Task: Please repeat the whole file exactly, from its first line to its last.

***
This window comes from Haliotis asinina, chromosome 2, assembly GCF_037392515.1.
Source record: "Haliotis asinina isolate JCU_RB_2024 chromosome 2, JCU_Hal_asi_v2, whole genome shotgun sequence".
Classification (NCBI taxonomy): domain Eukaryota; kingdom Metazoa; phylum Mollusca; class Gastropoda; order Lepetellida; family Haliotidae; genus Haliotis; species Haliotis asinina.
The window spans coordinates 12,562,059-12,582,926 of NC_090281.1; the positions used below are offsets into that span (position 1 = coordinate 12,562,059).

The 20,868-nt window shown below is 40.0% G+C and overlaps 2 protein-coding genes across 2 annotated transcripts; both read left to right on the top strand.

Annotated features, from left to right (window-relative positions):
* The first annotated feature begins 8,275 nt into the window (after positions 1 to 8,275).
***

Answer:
This window comes from Haliotis asinina, chromosome 2, assembly GCF_037392515.1.
Source record: "Haliotis asinina isolate JCU_RB_2024 chromosome 2, JCU_Hal_asi_v2, whole genome shotgun sequence".
Classification (NCBI taxonomy): domain Eukaryota; kingdom Metazoa; phylum Mollusca; class Gastropoda; order Lepetellida; family Haliotidae; genus Haliotis; species Haliotis asinina.
The window spans coordinates 12,562,059-12,582,926 of NC_090281.1; the positions used below are offsets into that span (position 1 = coordinate 12,562,059).

The 20,868-nt window shown below is 40.0% G+C and overlaps 2 protein-coding genes across 2 annotated transcripts; both read left to right on the top strand.

Annotated features, from left to right (window-relative positions):
* The first annotated feature begins 8,275 nt into the window (after positions 1 to 8,275).